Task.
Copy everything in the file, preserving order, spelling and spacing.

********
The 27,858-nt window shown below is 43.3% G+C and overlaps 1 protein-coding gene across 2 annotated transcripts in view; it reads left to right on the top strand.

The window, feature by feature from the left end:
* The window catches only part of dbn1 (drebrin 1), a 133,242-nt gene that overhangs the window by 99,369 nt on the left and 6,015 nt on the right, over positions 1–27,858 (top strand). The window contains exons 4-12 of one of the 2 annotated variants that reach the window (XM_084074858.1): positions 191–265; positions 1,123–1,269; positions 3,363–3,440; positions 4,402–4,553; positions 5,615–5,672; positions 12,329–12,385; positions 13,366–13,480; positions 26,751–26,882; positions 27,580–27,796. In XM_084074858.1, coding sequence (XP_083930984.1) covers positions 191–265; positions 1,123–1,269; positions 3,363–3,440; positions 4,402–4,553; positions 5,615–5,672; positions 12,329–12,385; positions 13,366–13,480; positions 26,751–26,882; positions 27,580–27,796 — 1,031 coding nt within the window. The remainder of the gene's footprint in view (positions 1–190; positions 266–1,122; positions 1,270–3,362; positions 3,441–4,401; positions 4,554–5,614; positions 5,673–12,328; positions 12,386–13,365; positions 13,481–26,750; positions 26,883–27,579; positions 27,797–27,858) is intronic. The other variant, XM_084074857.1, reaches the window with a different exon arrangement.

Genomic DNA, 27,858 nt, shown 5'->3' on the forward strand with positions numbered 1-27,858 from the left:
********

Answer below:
The 27,858-nt window shown below is 43.3% G+C and overlaps 1 protein-coding gene across 2 annotated transcripts in view; it reads left to right on the top strand.

The window, feature by feature from the left end:
* The window catches only part of dbn1 (drebrin 1), a 133,242-nt gene that overhangs the window by 99,369 nt on the left and 6,015 nt on the right, over positions 1–27,858 (top strand). The window contains exons 4-12 of one of the 2 annotated variants that reach the window (XM_084074858.1): positions 191–265; positions 1,123–1,269; positions 3,363–3,440; positions 4,402–4,553; positions 5,615–5,672; positions 12,329–12,385; positions 13,366–13,480; positions 26,751–26,882; positions 27,580–27,796. In XM_084074858.1, coding sequence (XP_083930984.1) covers positions 191–265; positions 1,123–1,269; positions 3,363–3,440; positions 4,402–4,553; positions 5,615–5,672; positions 12,329–12,385; positions 13,366–13,480; positions 26,751–26,882; positions 27,580–27,796 — 1,031 coding nt within the window. The remainder of the gene's footprint in view (positions 1–190; positions 266–1,122; positions 1,270–3,362; positions 3,441–4,401; positions 4,554–5,614; positions 5,673–12,328; positions 12,386–13,365; positions 13,481–26,750; positions 26,883–27,579; positions 27,797–27,858) is intronic. The other variant, XM_084074857.1, reaches the window with a different exon arrangement.

Genomic DNA, 27,858 nt, shown 5'->3' on the forward strand with positions numbered 1-27,858 from the left: